Erik Williams In Camp Helping Linemen

Williams says, "and he's teaching the same techniques that we used when I was playing. That's helped. The tackles have been receptive to me. I've been making suggestions, and they've been coming to me asking for advice. I pull them aside on the field or in the meetings and we talk about different things. It's been good." 

  Apparently it's been good for the pupils, too, and none more so than veteran right tackle Marc Colombo.  

  "He's a great instructor," Colombo enthuses. "I've asked him a couple of questions and he's helped me out immensely, and we haven't even been here a week. He's tall like me, and he really knows how to play right tackle. He did it right for a long time. He played against some really great players and had success with them, so it's really advantageous for me to pick his brain. I've always liked watching him play. He was really aggressive, probably one of the nastiest players of all time. It's really good for me to get this type of one-on-one teaching."  

  That nastiness is what made Williams feared. It's a trait that makes offensive line coaches drool. If a player has skills, a work ethic and a mean streak, he can be all-time great. Houck, who says he's having fun with Williams as an assistant, wishes he knew how to teach it. 

  "That is a million-dollar question," Houck smiles. "If you ever find out, let me know, will ya? Because I could use it. You just have to show them an example like Erik Williams and say, 'Look, it works. Finish your block. It's successful.' Players are going to look at success. For those who saw Big E play, you know that if you could block Reggie White year in, year out, what he's doing is successful. He does it through toughness, perseverance, being physical."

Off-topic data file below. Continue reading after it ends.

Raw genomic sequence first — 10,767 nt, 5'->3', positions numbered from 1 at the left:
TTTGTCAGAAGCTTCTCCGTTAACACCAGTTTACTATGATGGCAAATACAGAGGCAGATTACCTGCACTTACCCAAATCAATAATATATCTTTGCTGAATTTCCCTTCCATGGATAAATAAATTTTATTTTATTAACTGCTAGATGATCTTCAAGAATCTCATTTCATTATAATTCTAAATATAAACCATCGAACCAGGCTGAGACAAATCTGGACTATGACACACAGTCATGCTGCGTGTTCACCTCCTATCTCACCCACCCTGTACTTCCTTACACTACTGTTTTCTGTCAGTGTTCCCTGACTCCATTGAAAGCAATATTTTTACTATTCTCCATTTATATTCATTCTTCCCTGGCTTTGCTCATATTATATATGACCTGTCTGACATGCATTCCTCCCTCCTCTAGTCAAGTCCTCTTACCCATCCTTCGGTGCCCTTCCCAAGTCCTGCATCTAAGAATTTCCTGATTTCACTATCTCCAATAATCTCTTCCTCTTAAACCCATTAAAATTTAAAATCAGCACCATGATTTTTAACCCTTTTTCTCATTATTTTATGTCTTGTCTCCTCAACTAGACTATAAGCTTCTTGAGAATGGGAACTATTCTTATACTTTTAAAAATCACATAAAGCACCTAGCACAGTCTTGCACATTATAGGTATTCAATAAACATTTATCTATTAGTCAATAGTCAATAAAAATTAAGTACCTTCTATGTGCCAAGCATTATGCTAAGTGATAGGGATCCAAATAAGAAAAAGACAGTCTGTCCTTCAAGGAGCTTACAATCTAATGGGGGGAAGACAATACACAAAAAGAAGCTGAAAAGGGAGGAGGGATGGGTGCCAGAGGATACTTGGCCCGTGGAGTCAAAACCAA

Temperament is something Williams believes can be taught. "It's something that I was taught," he says, "even from watching NFL Films when I was a young kid. You would always hear, "If you can't hit, you can't play. If you can't run, you can't play. You have to be hostile, agile, mobile.' Those type of things. When I went to Central State, the guys were mean there, so I didn't really have a choice."   Was he a mean player?  

  "They say I was a mean player. Most of the things I did I don't even remember. But I would have to say, yeah, I played the game physical. That's the way I love to play the game." 

  If Erik Williams was a mean player, he is certainly not a mean person. He has devoted recent years in retirement to raising his daughter and living right. What about the Hall of Fame?  

  "I'm just trying to make God's Hall of Fame," he says, but adds, "Put it this way: There are other guys who deserve to be in the Hall of Fame not in there who deserve it more than me." 

  Wherever he's directed on his future path, Erik Williams isn't worried about a big paying job.  

  "If He means me to coach, I will," he says, and offers a bible verse, Matthew 6:33: "Seek ye first the kingdom of God and all his righteousness, and all these things will be added unto you." 

  But he is delighted to be wearing silver and blue and a star again. A Philadelphia native, Williams says about being back with his old team, "I love it. I love the Cowboys. I grew up a Philadelphia Eagles fan, but I love the Cowboys. I have history with the Cowboys. The Cowboys never left me; I just left the Cowboys."  And now Big E is back.                                                         

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